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Exclusive: Montblanc CEO On Why Dubai Is Growing

Exclusive: Montblanc CEO On Why Dubai Is Growing

As Montblanc continues expansion across the southern hemisphere and in the UAE, Emma Hodgson meets new global CEO of Montblanc, Jerome Lambert, to discuss business in the Gulf.

The king of watches is late for our meeting. It is a warm November afternoon and I am waiting in the lobby lounge on the ground floor of the Jumeirah Emirates Towers Hotel.

His team, who I am with, are keen to tell me about the launch of the new Abu Dhabi store which Jerome Lambert CEO of Montblanc has flown out to the UAE to open. The trip is part of a global tour that Lambert is carrying out, the second in the short five months since he joined Montblanc in July. An ambitious project, it involves the new CEO visiting sales teams from all of the 400 boutiques and 260 internal branches which encompass the Montblanc brand.

When I meet Jerome, on the 52 floor of the hotel, with cascading views of Business Bay, he offers me coffee and apologies profusely for his late arrival, and explains the nature of his tour.

“For me it is very important to bring the message to the floor because that is the best for me, to integrate the message and through that we create an emotional connection with our clients. I’m meeting 70 to 90 per cent of the sales force around Montblanc, all over the world. [They are] the ends, the face. They are conducting the brand and the product to our end clients so it is very important to me that they feel the life and the love that we have towards the product.”

Lambert shows me a black soft leather falconry glove which he has had especially made for the launch of the Abu Dhabi store. It is spectacular. This move is key to Lambert’s leadership style:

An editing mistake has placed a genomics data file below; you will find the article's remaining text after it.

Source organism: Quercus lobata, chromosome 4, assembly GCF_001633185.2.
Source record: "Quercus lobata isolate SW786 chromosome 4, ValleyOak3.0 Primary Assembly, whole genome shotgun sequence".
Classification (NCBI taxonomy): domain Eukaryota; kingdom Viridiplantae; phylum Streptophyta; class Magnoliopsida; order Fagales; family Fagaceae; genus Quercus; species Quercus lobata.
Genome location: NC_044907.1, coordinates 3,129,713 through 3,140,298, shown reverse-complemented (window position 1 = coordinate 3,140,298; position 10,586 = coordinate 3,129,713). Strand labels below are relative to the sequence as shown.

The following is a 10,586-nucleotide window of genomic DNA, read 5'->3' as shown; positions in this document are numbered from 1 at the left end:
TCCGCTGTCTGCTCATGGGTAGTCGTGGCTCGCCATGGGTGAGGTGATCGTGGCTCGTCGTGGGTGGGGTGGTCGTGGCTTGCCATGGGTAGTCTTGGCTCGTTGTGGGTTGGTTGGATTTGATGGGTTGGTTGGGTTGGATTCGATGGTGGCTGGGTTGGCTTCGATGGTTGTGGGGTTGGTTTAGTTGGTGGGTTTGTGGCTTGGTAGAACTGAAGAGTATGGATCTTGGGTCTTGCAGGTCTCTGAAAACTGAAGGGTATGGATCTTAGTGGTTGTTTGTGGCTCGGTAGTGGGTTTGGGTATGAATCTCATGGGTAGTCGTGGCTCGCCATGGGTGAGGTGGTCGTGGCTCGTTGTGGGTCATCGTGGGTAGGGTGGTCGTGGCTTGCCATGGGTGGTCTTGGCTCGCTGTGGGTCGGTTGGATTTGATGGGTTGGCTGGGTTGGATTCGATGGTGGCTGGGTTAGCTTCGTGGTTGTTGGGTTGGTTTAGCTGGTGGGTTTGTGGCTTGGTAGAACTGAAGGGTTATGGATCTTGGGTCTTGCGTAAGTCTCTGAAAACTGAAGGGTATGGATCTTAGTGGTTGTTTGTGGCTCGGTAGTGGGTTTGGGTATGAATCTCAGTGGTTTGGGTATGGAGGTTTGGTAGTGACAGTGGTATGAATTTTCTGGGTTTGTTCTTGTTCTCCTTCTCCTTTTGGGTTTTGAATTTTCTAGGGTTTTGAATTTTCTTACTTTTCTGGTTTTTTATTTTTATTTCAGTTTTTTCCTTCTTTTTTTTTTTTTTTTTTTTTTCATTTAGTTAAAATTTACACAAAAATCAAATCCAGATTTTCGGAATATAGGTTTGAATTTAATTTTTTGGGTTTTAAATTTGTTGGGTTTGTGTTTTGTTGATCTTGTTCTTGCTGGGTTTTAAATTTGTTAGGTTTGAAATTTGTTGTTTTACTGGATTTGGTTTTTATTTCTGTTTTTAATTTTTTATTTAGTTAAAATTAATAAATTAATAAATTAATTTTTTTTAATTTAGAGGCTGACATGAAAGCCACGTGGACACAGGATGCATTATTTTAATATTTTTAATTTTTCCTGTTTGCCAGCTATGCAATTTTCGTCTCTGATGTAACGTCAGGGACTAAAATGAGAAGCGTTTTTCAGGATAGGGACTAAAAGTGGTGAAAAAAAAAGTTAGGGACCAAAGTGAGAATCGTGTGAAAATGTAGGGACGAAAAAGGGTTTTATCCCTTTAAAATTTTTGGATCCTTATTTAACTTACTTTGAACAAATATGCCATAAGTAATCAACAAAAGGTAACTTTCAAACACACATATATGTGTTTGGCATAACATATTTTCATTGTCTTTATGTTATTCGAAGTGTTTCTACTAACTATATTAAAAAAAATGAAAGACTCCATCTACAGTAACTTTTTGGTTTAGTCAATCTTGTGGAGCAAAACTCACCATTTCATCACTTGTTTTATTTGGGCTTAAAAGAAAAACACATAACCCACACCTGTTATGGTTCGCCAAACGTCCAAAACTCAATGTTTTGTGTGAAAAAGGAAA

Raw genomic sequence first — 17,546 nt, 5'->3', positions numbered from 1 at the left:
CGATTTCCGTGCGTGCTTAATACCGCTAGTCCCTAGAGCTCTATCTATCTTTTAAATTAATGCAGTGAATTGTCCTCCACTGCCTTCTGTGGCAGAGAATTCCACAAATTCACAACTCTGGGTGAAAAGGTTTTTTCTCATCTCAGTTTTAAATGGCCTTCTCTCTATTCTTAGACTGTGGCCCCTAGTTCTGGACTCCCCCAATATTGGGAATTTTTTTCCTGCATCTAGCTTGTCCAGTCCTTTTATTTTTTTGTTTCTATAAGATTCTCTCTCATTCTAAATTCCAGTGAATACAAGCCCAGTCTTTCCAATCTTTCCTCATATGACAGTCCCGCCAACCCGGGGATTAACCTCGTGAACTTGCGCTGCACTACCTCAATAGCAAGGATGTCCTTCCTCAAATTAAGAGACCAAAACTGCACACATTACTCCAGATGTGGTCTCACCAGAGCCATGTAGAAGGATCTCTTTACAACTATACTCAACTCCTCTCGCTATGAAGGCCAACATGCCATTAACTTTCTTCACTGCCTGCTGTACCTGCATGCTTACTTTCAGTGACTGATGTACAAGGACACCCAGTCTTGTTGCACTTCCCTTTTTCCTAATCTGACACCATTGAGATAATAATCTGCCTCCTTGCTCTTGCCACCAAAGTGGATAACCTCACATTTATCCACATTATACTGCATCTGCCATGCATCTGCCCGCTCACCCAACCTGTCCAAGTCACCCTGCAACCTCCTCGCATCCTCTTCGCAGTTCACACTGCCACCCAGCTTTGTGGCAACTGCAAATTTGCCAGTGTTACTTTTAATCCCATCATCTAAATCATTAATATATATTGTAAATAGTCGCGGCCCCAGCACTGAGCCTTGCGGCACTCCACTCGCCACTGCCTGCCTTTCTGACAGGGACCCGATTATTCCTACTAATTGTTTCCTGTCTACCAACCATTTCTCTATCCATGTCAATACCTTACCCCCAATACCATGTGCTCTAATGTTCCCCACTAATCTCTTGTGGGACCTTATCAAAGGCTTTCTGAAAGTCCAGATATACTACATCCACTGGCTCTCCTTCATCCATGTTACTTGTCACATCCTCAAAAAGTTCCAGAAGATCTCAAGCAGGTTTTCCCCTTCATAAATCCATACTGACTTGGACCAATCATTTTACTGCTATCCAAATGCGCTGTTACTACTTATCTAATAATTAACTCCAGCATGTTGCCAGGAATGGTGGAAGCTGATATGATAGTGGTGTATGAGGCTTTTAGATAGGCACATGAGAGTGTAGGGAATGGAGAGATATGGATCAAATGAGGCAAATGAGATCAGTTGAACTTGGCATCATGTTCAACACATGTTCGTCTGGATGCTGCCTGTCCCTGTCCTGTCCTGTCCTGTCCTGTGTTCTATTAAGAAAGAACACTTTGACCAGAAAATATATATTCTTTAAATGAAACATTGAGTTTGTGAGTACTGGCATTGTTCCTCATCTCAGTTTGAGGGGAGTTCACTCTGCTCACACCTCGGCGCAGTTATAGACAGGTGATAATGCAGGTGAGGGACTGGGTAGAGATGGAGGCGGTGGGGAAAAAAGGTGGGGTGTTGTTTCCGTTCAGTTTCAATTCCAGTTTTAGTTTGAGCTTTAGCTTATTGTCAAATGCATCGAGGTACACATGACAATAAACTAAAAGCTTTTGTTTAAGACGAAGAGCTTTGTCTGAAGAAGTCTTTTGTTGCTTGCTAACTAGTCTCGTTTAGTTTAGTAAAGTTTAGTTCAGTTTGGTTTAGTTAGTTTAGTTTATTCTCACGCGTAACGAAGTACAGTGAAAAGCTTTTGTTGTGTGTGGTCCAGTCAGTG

“It is very important when it comes to the expression of the brand, that the product is a bridge between the tradition of Montblanc and the reality of the culture in the countries we are developing our activities” he explains. “For us it is a kind of respect for the culture of the country we get in to and the willingness to create – not to have an exact, not to replicate a format in every country.”

He describes his personal excitement for the UAE, and his enthusiasm for expansion in the area.

“The region is very much benefiting from the ambition of the rulers of these Emirates” says Lambert. “Ten years ago, when I used to come to Dubai on a business trip and you would think all this investment? All the huge airports? All this purchasing of planes? No, no, no,” he laughs.

“[Now] the airport is one of the top five in the world, the world Expo is on its way…the occupancy rate in the hotels in Dubai is over 90 per cent so business is very sanguine in the Gulf.”

As he prepares for the next leg of his tour, he professes his optimism for the area, declaring Dubai the capital of the southern hemisphere, comparable to New York’s role in the North.

“What is amazing to see is Dubai is probably capital of the south as much as New York is capital of the north, not in terms of population – it is not the case for New York either – but in terms of the place where energy forces itself, by the hub, by the transportation”.

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